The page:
Burton excels at bringing out the humanity in every quirk and weirdo in his films. Alice in Wonderland is full of these types of characters. What Wonderland lacked, more than anything, was that human touch that Burton so charmingly brought to life with his unique characters in Beetlejuice, Edward Scissorhands and Ed Wood.

As Alice, Wasikowska is a bore. There is no reason to root for Alice or to even worry about her character's fate. She moves through each scene in a charming blue dress, with little to do or say. Granted, the script gave Wasikowska little to work with, however, she wasn't able to rise above the drudge and create a feisty heroine. Johnny Depp's Mad Hatter is given little to do. It's as though Burton decided to rely solely on giving Mad Hatter a strange costume and CGI-enlargened eyes; as though that would be enough to make everyone rave about Depp and the film. It would have been more effective had Burton and Depp conspired to make Mad Hatter a genuinely unhinged character; someone who wanted to help Alice while also making sure that his Wonderland maintained an air of lunacy. It seemed as though Depp was just going through the motions. Three excellent British actors (Stephen Fry as the Cheshire Cat, Michael Sheen as the White Rabbit and Alan Rickman as the Blue Caterpillar)are all wasted in small speaking roles that are given such a tiny amount of screen time that their roles are rendered pointless.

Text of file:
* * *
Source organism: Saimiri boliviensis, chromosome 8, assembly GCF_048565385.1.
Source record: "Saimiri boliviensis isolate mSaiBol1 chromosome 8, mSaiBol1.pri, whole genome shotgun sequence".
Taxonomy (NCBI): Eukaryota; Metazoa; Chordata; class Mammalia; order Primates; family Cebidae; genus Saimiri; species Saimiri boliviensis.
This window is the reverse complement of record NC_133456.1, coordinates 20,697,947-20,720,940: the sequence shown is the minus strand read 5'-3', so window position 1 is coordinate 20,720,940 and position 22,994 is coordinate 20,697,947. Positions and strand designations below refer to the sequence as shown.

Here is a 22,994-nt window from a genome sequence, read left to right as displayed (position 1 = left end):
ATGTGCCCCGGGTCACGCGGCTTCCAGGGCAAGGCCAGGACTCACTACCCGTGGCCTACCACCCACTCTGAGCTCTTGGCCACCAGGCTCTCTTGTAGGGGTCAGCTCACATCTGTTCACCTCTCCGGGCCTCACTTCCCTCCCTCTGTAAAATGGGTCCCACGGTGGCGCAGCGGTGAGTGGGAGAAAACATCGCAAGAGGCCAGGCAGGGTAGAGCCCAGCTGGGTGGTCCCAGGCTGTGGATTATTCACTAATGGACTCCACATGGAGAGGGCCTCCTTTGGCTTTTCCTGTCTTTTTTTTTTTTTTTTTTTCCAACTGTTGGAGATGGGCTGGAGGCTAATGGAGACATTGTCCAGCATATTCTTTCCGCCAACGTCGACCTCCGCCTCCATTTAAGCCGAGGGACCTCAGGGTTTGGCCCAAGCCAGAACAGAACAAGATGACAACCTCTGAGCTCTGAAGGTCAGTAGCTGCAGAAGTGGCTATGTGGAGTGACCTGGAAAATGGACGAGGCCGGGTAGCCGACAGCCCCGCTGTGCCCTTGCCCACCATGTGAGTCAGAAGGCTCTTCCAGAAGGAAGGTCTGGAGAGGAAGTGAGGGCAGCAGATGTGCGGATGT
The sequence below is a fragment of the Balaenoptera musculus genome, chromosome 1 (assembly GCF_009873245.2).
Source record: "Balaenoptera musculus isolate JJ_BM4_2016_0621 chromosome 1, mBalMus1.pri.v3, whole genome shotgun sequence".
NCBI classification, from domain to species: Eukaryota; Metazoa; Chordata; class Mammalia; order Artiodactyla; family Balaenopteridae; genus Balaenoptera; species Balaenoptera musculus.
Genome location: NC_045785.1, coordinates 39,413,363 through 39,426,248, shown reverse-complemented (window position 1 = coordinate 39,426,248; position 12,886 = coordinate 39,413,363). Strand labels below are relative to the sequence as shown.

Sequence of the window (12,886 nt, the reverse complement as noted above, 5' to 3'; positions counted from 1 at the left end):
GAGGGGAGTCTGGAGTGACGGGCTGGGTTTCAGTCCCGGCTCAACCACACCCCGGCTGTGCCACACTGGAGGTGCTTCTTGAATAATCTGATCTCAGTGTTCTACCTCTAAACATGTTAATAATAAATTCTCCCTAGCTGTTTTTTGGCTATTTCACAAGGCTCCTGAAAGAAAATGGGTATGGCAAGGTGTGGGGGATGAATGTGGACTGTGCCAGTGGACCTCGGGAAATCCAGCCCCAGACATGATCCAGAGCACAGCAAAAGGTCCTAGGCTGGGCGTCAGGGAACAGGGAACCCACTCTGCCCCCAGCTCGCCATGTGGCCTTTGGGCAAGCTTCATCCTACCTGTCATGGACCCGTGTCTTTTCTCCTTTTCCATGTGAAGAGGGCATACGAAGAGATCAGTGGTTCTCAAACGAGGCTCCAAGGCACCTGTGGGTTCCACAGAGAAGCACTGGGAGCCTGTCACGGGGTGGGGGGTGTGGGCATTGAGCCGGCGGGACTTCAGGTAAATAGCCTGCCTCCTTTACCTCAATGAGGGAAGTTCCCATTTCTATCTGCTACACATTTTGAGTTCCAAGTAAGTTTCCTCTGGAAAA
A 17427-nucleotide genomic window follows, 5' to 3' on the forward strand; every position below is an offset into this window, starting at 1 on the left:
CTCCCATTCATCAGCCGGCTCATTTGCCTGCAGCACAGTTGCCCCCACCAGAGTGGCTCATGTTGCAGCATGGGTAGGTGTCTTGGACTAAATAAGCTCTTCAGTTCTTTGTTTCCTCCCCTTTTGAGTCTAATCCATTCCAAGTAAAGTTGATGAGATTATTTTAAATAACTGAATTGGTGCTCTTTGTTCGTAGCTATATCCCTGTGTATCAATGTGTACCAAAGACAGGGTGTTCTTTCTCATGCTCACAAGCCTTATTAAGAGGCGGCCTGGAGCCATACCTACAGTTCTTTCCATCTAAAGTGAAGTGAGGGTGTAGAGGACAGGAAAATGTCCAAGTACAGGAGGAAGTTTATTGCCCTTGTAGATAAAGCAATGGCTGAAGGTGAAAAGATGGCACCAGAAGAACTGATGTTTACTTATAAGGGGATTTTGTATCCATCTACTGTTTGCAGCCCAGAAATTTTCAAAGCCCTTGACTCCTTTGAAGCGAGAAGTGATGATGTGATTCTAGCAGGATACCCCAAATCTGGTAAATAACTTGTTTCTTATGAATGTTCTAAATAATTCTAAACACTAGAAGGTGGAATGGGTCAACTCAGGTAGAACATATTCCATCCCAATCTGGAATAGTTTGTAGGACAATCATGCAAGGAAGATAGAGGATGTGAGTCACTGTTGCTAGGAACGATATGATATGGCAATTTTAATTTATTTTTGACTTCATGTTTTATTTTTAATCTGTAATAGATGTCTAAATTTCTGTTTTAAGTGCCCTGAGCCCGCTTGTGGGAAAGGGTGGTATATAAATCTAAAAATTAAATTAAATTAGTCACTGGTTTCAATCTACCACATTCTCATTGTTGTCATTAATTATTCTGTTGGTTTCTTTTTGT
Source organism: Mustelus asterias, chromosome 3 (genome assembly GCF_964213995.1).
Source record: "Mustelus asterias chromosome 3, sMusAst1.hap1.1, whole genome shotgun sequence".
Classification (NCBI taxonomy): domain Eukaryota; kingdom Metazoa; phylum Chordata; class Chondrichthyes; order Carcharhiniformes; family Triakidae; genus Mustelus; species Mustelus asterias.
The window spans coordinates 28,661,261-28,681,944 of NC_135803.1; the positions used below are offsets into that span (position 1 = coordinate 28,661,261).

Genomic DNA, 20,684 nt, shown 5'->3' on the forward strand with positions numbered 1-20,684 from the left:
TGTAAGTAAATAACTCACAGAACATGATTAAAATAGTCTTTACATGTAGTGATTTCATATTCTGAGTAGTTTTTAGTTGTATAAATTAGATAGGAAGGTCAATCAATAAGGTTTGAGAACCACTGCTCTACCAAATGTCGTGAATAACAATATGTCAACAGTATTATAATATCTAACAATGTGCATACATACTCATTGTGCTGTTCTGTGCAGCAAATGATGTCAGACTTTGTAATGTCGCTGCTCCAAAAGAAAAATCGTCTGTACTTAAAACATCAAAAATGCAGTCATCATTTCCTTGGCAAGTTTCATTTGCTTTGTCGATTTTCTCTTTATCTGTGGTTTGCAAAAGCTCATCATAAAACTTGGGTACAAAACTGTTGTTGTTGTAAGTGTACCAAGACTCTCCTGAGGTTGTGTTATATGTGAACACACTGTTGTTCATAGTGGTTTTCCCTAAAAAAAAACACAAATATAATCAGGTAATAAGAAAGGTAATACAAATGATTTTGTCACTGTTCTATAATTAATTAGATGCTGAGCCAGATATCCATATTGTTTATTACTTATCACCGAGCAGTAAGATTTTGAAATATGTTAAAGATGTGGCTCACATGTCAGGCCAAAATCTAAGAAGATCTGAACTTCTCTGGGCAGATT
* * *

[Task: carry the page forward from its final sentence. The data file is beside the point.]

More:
The two standouts are the always reliable Helena Bonham Carter as the ranting and raving Red Queen and the wonderfully oddball Crispin Glover as her eye-patched henchman, Stayne.

What once seemed like an ideal pairing (Burton and Carroll) has instead become a major disappointment. Instead of a dark, dangerous and terrifying Wonderland for adults and teens, we get, at best, a mediocre children's film. Burton has such a strong resume that it's doubtless that he will bounce back and recover with a better film. Here's hoping he goes back to his roots doing what he does best: making Tim Burton films.



  1. I wonder if the Burton / Depp pairing has "jumped the shark." Seems like they have embraced style and abandoned substance. Ed Scissorhands was minimalist in special effects but packed with depth and poignancy ... and plot!

  2. Welcome back - I was about to send out a search party for ya due to lack of posts!

    I must argue with your criticism of the overall narrative. While admittedly flawed, much of the story arc was pulled from the Jabberwocky poem in "Through the Looking Glass". While the adaptation isn't completely sound structurally, it does still have a better flow than either of the books (Wonderland/Looking Glass), which not only felt like a series of disjointed moments, but also lacked a natural climax and conclusion.